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TaxonomyBrowse
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Genus Pycnopsyche

Caddisfly - Pycnopsyche scabripennis caddisfly - Pycnopsyche Caddisfly - Pycnopsyche Caddisfly - Pycnopsyche lepida Don't know what this is - Pycnopsyche Caddisfly ID? - Pycnopsyche pupal cases, northern caddisfly - Pycnopsyche Pycnopsyche scabripennis - Pycnopsyche
Classification
Kingdom Animalia (Animals)
Phylum Arthropoda (Arthropods)
Subphylum Hexapoda (Hexapods)
Class Insecta (Insects)
Order Trichoptera (Caddisflies)
Suborder Integripalpia
Infraorder Plenitentoria
Superfamily Limnephiloidea
Family Limnephilidae (Northern Caddisflies)
Subfamily Limnephilinae
Tribe Stenophylacini
Genus Pycnopsyche
Explanation of Names
Pycnopsyche Banks 1905
Numbers
17 species in North America listed at nearctica.com
Size
adult length about 20 mm (head to wingtip, at rest)
Identification
Adult: body and forewing uniformly reddish-brown except for dark gray blotch near middle of wing, an irregular crescent-shaped patch distal to the blotch, and a dark band along lower half of outer margin; forewing outer margin pointed, somewhat V-shaped; antennae thick, slightly shorter than length of forewing

Larva: body yellow with unbranched abdominal gills; third thoracic segment has narrowly separated sclerites; final-instar larvae of some species such as P. guttifer construct cases of woody materials; other species construct cases from small pebbles; early instars of all species generally use plant materials for case construction
Range
North America east of the Rockies, except the southwest and arctic; also occurs in Washington state (see distribution map of P. guttifer)
Habitat
larvae develop in streams and small rivers in forested areas; adults rest on nearby vegetation during day, becoming active at night, and are attracted to light
Season
adults fly in September and October
Food
larvae process autumn-shed leaves; bacteria and fungi colonize the decaying leaves, providing a nutritious food source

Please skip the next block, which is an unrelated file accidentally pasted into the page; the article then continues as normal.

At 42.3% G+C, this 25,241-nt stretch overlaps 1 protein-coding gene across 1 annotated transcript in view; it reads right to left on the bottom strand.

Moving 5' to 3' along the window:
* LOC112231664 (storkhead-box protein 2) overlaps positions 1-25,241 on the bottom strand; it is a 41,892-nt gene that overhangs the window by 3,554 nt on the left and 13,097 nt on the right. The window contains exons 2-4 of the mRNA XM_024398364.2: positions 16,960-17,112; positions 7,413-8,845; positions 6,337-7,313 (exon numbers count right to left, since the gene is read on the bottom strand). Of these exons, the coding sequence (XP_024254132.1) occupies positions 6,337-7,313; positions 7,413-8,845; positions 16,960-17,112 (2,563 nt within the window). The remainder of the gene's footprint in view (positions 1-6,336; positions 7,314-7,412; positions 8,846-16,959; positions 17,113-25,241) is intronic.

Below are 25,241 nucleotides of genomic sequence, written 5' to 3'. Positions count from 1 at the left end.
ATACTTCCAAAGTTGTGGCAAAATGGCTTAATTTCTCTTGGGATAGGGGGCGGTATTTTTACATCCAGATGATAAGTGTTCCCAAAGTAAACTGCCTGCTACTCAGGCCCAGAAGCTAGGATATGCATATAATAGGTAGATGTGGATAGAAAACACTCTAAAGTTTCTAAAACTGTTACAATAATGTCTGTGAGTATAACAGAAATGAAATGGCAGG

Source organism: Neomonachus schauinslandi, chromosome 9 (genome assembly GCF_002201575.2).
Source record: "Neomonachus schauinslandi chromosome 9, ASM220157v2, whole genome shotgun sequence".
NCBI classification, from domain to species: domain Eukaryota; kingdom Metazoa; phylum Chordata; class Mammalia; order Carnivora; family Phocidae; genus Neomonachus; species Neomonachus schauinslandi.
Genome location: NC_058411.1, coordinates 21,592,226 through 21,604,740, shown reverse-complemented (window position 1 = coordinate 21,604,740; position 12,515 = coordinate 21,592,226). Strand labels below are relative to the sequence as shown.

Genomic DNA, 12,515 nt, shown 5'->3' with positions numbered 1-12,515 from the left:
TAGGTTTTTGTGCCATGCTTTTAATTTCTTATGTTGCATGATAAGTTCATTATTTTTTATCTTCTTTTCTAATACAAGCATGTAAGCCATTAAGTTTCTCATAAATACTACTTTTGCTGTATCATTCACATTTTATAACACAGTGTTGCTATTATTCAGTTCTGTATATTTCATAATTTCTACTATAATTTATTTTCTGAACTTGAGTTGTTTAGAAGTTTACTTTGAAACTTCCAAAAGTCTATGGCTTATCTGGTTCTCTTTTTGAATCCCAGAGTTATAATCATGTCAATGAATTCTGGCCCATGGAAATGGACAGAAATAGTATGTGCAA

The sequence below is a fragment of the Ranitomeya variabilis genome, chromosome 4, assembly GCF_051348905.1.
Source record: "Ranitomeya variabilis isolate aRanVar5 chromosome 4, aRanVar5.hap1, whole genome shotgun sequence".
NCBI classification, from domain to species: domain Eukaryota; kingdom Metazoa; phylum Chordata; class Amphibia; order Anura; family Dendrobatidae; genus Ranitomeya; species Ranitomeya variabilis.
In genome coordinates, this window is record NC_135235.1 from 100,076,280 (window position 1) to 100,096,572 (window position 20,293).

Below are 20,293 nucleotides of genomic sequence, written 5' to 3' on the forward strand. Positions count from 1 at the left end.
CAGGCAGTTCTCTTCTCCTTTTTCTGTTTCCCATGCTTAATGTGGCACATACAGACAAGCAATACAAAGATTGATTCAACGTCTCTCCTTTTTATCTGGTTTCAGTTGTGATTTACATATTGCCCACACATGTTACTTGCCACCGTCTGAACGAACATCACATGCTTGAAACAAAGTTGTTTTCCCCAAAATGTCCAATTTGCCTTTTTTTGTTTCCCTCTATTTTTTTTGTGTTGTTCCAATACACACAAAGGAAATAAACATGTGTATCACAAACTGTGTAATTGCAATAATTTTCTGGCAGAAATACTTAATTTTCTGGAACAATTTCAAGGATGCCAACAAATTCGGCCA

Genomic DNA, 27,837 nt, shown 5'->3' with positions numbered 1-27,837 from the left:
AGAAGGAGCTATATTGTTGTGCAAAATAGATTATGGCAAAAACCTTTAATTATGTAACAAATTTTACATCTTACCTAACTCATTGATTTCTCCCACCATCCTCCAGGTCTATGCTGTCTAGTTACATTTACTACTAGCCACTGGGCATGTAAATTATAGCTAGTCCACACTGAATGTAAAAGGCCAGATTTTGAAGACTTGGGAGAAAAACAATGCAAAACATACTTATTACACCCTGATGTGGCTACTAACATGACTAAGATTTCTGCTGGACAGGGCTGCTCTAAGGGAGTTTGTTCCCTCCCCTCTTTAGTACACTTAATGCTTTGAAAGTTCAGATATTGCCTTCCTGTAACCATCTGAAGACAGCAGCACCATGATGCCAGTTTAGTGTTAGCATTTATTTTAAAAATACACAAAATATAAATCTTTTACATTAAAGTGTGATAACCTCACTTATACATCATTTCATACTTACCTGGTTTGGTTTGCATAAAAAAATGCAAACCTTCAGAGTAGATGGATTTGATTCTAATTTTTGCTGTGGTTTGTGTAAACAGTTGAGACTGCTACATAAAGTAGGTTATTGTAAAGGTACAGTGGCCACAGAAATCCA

Life Cycle
in fall, females land on shoreline objects, then crawl underwater to lay eggs, which hatch in a few days; larvae feed on decaying leaves throughout fall and winter; in spring and early summer, final instar larvae enter pre-pupal period of quiescence (diapause) lasting from 1 to 6 months, during which they either attach their cases to the undersides of rocks, or bury themselves in gravel of streambed; pupation occurs from mid-summer to early fall; pupae crawl out of water onto shore, where adults emerge; one generation per year
Print References
(1) [has illustration of adult Pycnopsyche species]

Pobst, Dick. and Carl Richards. 1998. The Caddisfly Handbook: An Orvis Streamside Guide. Lyons Press. 160 pp. - see amazon.ca [has illustration of adult Pycnopsyche guttifer]
Internet References
live adult image of P. guttifer (Thomas Ames, New Hampshire)
larva images plus habitat, food, seasonality, biology (Wilfred Laurier U., Ontario)
larva and larval case images (Valley City State U., North Dakota)
photo of larval case (U. of Massachusetts)
habits and biology (Jason Neuswanger, troutnut.com)
distribution map of P. guttifer (Pennsylvania Aquatic Flies, Penn State U.)
list of species in Great Smoky Mountains National Park (courtesy U. of Georgia)
list of species in Michigan (Ethan Bright, U. of Michigan)